June 8, 2009
Journalists, economists, and pundits of all sorts have turned to cautious optimism. Sure, stocks are up from their lows earlier this year, and the numbers out there indicate we're past the recession's trough and on our way up. As just one example, the Institute for Supply Management's bellwether monthly report on manufacturing indicated that the organization"s New Orders Index rose in May for the first time since November 2007.
Last week The Economist even put together an 18-page report on why America may emerge from the slump better than other economies, despite our broken health care system and other faults. In fact, some of the greatest firms were born during economic doldrums, including Microsoft and Apple. Downturns in America, the article said, lead to healthy, though brutal, creative destruction. Weak firms have no choice but to lay off talent, who in turn are snapped up by stronger firms. If those firms can continue to sell products during bad times, when consumers are choosy, they will only grow stronger during booms.
Great—so everything's cool, right? Well, not so fast.
Commodity prices also are on the rise, which could stifle recovery. The government stimulus has sparked fears of excessive inflation, as the government floods the economy with liquidity. As today's Wall Street Journal explained,"[This] might force the Fed to buy more Treasurys to keep interest rates low— yields move in the opposite direction of prices—fueling more worries about higher inflation and a de-valued dollar."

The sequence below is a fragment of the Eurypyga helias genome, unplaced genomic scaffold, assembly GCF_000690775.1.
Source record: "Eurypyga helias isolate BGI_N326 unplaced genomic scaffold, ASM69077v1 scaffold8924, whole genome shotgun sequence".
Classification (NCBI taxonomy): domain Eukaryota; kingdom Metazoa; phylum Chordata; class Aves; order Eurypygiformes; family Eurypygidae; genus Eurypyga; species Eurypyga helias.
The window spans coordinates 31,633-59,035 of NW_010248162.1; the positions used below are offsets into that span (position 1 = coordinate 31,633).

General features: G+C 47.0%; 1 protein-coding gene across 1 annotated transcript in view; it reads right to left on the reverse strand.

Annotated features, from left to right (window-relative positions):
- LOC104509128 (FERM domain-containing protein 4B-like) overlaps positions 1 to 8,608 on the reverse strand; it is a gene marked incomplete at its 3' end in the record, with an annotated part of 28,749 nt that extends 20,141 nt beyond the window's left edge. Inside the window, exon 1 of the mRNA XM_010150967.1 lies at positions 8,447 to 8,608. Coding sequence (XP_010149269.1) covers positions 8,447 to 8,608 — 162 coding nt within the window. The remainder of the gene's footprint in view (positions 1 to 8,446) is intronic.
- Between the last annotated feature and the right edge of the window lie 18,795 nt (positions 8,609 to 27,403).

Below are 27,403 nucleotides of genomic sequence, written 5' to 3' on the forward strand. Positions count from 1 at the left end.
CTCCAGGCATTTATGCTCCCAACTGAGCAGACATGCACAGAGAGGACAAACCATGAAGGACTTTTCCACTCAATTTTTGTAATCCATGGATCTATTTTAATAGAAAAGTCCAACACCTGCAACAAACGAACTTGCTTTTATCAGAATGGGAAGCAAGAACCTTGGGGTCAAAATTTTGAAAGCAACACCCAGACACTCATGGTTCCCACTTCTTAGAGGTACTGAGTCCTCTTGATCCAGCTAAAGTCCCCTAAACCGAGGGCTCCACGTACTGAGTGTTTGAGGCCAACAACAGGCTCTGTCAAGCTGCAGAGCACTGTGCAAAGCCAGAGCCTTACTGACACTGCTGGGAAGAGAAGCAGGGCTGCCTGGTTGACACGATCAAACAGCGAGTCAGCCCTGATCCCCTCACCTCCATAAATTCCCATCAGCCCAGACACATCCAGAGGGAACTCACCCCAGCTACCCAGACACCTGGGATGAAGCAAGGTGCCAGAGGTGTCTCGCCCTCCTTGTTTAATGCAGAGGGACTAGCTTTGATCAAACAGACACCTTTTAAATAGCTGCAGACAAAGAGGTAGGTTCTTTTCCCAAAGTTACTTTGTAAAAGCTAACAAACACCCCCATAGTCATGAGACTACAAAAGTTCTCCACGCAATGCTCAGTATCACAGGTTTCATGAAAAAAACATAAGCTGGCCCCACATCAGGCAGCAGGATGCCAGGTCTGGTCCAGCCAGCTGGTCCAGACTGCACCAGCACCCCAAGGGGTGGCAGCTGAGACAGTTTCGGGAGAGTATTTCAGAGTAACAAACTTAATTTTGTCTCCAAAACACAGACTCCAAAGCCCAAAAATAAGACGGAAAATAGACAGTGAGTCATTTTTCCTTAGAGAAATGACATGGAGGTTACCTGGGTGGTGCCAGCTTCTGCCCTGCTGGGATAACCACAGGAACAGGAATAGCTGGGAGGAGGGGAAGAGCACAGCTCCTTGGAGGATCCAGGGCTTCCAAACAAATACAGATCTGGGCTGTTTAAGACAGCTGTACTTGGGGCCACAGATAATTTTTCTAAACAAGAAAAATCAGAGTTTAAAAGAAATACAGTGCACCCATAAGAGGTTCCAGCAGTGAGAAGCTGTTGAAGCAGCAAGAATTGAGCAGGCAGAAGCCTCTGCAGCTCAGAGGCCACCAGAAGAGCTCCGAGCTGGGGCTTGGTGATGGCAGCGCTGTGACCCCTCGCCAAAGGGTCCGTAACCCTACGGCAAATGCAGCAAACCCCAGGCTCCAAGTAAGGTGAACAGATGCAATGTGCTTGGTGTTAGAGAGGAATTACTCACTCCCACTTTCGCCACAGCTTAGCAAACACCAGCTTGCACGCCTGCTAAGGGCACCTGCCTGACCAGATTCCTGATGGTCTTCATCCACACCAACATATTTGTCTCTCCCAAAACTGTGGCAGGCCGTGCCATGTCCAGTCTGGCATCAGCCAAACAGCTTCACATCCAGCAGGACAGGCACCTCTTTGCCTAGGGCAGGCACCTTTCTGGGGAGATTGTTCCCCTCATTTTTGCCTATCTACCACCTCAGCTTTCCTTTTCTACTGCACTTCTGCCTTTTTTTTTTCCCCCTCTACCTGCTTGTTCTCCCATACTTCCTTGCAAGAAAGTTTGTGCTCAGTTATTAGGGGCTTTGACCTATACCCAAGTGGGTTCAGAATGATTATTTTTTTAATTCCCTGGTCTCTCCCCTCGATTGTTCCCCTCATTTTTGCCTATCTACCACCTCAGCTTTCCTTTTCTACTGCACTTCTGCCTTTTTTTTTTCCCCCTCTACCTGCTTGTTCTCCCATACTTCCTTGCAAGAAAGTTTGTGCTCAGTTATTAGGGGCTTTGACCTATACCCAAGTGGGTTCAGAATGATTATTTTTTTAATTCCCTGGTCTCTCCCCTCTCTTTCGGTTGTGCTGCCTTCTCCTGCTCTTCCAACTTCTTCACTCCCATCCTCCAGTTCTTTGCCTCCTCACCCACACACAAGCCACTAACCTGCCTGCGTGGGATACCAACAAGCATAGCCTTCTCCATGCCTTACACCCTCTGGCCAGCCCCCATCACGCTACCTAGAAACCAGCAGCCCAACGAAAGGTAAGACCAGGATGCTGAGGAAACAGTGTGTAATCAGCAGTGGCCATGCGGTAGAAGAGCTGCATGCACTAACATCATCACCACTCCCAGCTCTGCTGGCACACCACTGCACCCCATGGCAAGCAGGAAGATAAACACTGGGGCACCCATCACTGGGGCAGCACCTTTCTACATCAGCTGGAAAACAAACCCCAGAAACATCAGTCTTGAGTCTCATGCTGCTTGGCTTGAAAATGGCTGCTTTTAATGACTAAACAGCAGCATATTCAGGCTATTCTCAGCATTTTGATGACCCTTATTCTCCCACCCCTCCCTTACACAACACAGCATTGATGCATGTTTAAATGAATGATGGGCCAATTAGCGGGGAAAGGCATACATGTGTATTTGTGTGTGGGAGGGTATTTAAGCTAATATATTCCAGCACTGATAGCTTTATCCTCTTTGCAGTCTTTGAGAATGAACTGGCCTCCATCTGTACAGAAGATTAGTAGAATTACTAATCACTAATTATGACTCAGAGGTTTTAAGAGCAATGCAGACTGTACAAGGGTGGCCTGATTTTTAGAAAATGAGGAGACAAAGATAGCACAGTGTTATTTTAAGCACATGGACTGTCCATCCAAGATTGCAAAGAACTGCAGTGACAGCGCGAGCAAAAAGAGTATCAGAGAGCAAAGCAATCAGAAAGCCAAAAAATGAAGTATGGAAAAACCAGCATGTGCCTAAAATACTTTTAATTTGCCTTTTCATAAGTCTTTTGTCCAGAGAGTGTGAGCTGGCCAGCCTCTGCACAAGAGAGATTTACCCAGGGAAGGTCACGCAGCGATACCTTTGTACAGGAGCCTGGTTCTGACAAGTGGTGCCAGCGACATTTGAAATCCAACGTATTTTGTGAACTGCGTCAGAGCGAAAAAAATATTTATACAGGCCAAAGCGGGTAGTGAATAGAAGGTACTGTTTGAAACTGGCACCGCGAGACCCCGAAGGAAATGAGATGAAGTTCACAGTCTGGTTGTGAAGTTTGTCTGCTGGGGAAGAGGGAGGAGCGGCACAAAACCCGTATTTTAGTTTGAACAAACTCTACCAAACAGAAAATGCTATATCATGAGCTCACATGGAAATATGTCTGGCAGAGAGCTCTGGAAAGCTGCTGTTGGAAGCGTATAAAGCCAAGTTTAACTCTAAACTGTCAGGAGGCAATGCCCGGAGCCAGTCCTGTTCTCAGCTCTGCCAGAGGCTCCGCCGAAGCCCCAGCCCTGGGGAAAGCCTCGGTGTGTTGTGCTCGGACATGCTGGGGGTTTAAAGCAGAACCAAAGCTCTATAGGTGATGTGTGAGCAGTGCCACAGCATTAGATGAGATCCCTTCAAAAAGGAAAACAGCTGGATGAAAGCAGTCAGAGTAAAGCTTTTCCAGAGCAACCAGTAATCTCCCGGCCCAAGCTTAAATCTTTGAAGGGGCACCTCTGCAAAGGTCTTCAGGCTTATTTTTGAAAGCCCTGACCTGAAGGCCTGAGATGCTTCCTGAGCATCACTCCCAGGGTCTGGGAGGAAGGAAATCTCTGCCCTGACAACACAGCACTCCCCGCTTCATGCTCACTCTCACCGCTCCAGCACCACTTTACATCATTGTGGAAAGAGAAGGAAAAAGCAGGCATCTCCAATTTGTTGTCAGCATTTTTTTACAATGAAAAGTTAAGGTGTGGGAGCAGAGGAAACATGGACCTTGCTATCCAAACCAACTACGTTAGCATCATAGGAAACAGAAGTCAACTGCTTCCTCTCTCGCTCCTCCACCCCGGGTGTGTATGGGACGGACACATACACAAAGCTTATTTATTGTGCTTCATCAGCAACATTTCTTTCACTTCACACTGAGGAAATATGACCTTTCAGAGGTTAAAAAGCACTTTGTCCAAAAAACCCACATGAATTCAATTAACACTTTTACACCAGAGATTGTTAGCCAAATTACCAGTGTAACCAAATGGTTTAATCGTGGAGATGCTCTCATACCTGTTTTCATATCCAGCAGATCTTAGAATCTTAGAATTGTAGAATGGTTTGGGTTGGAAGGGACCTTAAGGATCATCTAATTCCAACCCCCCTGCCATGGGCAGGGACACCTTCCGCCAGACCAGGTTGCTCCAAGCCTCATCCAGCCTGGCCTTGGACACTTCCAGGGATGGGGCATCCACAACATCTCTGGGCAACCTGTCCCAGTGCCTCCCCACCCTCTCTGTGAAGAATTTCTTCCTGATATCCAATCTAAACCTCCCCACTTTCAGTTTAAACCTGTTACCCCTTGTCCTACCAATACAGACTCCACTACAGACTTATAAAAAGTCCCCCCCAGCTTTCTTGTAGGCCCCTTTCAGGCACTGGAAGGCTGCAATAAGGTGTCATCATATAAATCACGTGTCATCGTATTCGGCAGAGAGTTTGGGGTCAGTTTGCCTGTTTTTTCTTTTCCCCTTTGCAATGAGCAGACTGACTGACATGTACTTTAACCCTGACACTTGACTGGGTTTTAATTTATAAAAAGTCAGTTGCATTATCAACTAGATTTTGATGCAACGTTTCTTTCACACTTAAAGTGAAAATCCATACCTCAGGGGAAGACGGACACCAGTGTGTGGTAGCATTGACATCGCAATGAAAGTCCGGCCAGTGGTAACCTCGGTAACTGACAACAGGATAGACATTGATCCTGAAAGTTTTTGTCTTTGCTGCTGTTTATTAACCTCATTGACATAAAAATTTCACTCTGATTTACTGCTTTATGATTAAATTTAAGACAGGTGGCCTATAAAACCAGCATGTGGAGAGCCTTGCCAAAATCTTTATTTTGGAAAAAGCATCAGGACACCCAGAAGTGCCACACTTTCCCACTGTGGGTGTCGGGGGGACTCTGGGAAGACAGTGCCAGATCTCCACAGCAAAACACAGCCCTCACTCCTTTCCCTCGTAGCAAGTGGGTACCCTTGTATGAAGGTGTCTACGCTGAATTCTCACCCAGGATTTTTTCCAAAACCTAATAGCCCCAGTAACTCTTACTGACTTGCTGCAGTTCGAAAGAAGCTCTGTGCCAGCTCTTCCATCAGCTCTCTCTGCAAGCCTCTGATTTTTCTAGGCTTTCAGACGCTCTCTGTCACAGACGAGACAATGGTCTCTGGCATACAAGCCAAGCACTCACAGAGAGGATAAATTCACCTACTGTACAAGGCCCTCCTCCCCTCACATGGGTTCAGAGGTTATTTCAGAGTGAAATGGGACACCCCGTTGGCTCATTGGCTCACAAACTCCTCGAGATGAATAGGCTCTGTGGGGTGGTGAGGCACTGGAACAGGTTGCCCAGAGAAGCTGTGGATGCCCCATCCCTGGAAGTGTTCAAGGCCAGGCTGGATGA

On the other side of the coin, "high debt levels, weak banks, and a terrible job market [may] overwhelm government stimulus," the Journal reported, "keeping the recovery weak."
The jitteriness probably comes from the fact we"ve never seen an economy quite like the one we're in, and no one really knows how the government stimulus will work in the long run. Some also have brought up another worry: The size of the market for many products has just plain shrunk, and it may be a permanent adjustment. Just look at the U.S. automobile industry. As a tentative recovery seems to be under way, we"re gearing up to take still more workers off the payroll. Where will all these people go? In the short run, they"ll no doubt have an incredibly tough time. But in the long run, things may be better. Why?
It's because of people like Chunlei Guo and Anatoliy Vorobyev.
These two University of Rochester researchers recently uncovered a way to create a metal that can actually pump liquid uphill. "We're able to change the surface structure of almost any piece of metal so that we can control how liquid responds to it," said Guo, an associate professor of optics. "We can even control the direction in which the liquid flows, or whether liquid flows at all." The two have done this with what's called a femtosecond laser, which produces pulses lasting only a few quadrillionths of a second. A femtosecond is to a second what a second is to about 32 million years.
At the moment this sounds pretty esoteric and unpractical, but this technology could mature to the point where metal components could be used to "[pump] microscopic amounts of liquid around a medical diagnostic chip, [cool] a computer's processor, or [turn] any simple metal into an antibacterial surface," according to a release from the university.
Just imagine the markets this innovation would open up. Of course, it won't happen immediately, and such research probably won't play any significant role in getting the economy out of this recession. But the fact is that research and development during this downturn, like in recessions past (with the exception of the dot-com bust), has continued unabated. The result is that R&D eventually opens up new opportunities and markets that we"ve never even thought about before.